Daniel Chester French Is Born
American sculptor Daniel Chester French was born in Exeter, New Hampshire, on April 20, 1850.
Reared in Cambridge and Concord, Massachusetts, he was embraced by members of the Transcendentalist community including Ralph Waldo Emerson. Author and fellow Concord resident Louisa May Alcott encouraged French to pursue a career as an artist. Louisa's artist sister, May Alcott, was his early teacher.
French received his first big commission for the statue The Minute Man, which he completed in 1875. Located near the North Bridge in the Minute Man National Historical Park in Concord, this work commemorates events at the bridge, the site of "the shot heard 'round the world." An American icon, images derivative of the Minute Man statue appeared on defense bonds, stamps, and posters during World War II.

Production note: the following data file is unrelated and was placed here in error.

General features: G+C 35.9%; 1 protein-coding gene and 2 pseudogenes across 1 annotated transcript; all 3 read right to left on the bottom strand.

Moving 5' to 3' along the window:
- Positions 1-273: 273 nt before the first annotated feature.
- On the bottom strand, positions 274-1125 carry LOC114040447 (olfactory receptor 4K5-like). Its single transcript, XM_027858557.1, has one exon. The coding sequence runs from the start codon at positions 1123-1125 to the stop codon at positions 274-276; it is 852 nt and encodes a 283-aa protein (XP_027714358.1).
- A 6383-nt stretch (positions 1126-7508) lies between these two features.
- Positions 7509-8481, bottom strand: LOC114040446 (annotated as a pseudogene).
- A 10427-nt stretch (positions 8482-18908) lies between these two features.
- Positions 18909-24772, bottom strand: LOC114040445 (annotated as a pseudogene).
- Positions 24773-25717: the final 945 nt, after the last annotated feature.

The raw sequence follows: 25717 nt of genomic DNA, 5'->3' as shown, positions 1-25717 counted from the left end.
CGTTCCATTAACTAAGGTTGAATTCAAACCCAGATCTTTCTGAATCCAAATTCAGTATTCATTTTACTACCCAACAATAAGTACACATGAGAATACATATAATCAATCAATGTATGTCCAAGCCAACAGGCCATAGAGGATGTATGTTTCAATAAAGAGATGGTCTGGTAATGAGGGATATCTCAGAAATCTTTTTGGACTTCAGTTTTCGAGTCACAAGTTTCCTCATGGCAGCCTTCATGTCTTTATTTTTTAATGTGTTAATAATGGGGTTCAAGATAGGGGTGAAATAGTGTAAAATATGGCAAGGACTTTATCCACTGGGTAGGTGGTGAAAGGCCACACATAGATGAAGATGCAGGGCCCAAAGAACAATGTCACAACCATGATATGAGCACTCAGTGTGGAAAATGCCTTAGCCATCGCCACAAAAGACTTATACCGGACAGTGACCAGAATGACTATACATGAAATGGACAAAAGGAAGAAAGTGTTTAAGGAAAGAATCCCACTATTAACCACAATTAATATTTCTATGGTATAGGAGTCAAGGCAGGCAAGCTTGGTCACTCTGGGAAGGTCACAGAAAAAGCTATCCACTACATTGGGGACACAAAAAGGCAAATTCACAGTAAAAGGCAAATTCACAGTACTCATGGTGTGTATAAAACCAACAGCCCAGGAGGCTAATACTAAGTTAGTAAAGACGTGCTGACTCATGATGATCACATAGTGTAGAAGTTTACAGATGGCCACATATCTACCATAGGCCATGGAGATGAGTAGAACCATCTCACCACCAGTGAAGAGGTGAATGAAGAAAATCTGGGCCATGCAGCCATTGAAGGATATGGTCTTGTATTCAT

Daniel Chester French (April 20, 1850 – October 7, 1931) was an American sculptor. His best-known work is the sculpture of a seated Abraham Lincoln (1920) at the Lincoln Memorial in Washington, D.C.
French was born in Exeter, New Hampshire, to Henry Flagg French, a lawyer, Assistant US Treasury Secretary and author of a book that described the French drain. Daniel Chester French was a neighbor and friend of Ralph Waldo Emerson, and the Alcott family. His decision to pursue sculpting was influenced by Louisa May Alcott's sister May Alcott.